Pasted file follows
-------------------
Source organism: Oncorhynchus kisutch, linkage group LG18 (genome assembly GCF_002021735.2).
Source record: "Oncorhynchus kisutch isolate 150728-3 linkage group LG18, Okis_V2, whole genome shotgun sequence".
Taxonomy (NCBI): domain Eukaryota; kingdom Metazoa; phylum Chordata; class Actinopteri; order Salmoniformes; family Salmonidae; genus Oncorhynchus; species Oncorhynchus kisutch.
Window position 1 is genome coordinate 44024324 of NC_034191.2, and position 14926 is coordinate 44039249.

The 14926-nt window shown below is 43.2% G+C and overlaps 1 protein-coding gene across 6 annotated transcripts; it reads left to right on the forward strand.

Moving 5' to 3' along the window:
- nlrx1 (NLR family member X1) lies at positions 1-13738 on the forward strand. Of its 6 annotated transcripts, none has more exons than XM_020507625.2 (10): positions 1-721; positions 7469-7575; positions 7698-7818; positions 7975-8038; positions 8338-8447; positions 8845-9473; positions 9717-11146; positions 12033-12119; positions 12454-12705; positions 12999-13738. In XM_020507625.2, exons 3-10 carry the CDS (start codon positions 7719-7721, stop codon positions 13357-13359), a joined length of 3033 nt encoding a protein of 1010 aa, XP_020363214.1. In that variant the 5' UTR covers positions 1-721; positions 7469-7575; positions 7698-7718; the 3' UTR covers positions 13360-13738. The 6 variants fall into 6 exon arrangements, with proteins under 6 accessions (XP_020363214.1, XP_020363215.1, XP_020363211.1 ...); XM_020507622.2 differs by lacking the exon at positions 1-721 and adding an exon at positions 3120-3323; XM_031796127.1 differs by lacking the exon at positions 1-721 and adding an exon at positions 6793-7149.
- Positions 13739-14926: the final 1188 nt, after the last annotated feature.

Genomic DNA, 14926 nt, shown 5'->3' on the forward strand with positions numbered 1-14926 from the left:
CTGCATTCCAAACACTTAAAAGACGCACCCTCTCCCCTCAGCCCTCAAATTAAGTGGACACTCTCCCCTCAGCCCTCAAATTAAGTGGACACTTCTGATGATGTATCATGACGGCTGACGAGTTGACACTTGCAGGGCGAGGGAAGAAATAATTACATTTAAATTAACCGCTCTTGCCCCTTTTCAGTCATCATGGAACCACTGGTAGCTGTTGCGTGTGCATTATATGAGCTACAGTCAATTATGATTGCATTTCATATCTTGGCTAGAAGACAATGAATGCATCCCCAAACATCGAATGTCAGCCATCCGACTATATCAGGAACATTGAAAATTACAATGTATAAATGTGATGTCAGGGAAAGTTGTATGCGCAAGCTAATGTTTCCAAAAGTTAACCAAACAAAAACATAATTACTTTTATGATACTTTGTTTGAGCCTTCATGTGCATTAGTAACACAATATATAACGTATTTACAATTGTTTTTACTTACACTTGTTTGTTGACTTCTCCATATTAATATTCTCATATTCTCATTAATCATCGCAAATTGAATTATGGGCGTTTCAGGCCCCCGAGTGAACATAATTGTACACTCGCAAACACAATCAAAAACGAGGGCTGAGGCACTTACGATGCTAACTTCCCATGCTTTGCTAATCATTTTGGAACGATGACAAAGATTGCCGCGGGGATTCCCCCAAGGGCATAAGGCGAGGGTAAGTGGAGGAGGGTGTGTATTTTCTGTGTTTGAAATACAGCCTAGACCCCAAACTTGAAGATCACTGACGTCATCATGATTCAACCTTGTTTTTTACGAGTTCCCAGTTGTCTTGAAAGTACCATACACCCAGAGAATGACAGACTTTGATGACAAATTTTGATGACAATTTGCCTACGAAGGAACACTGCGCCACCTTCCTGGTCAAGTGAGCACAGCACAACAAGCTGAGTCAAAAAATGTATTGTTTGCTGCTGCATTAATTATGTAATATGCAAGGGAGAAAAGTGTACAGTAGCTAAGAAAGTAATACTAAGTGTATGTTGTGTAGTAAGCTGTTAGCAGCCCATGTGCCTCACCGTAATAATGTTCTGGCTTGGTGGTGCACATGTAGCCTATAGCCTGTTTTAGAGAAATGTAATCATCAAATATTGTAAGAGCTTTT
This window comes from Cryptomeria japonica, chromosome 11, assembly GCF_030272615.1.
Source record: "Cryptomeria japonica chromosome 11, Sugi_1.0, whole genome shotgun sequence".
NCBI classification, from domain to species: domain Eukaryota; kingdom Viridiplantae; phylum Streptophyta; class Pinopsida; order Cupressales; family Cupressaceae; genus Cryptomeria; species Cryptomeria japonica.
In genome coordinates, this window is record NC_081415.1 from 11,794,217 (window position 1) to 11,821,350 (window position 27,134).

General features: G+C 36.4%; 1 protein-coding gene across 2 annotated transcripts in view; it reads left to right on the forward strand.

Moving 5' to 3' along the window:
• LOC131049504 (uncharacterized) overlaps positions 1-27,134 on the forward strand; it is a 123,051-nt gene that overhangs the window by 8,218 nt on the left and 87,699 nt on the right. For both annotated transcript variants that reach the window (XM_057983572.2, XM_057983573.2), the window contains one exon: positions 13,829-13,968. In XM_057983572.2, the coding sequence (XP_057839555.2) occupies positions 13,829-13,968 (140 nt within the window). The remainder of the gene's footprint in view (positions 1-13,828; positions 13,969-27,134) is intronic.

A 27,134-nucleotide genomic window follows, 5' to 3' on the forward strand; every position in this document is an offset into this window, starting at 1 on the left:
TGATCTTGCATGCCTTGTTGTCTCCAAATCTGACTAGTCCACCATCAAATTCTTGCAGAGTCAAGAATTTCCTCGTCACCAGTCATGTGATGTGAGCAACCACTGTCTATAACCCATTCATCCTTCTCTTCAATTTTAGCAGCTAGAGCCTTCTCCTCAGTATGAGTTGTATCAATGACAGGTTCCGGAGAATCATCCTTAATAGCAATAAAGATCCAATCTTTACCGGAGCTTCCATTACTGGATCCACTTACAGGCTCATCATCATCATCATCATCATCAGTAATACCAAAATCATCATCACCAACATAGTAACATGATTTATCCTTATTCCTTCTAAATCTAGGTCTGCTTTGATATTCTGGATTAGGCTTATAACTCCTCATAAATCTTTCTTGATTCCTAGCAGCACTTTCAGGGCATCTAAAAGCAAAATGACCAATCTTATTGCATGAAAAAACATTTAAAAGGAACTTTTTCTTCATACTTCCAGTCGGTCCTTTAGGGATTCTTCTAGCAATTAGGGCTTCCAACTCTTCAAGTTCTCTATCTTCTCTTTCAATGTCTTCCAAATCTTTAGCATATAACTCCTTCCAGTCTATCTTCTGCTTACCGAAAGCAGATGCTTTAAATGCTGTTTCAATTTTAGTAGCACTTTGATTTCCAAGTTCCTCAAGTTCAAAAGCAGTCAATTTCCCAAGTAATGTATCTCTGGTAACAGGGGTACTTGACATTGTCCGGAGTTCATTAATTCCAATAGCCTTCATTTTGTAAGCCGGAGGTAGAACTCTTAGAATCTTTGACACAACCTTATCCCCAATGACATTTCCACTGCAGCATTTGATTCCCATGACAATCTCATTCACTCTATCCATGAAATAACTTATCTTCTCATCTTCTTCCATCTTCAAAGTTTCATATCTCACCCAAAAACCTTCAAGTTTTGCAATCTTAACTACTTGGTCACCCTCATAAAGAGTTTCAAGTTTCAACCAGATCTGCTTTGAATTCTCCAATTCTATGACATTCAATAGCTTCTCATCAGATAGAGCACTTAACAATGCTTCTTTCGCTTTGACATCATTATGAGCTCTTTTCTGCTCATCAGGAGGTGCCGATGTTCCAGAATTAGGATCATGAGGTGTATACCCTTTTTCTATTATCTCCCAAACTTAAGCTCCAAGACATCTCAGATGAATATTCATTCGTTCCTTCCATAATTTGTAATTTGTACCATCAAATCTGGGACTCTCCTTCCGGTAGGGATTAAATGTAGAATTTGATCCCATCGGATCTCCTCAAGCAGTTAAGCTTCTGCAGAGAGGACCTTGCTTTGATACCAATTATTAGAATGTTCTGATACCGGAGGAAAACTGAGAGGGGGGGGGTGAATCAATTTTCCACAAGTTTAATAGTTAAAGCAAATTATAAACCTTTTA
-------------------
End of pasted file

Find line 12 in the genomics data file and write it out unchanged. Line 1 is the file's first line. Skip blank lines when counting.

Source record: "Cryptomeria japonica chromosome 11, Sugi_1.0, whole genome shotgun sequence".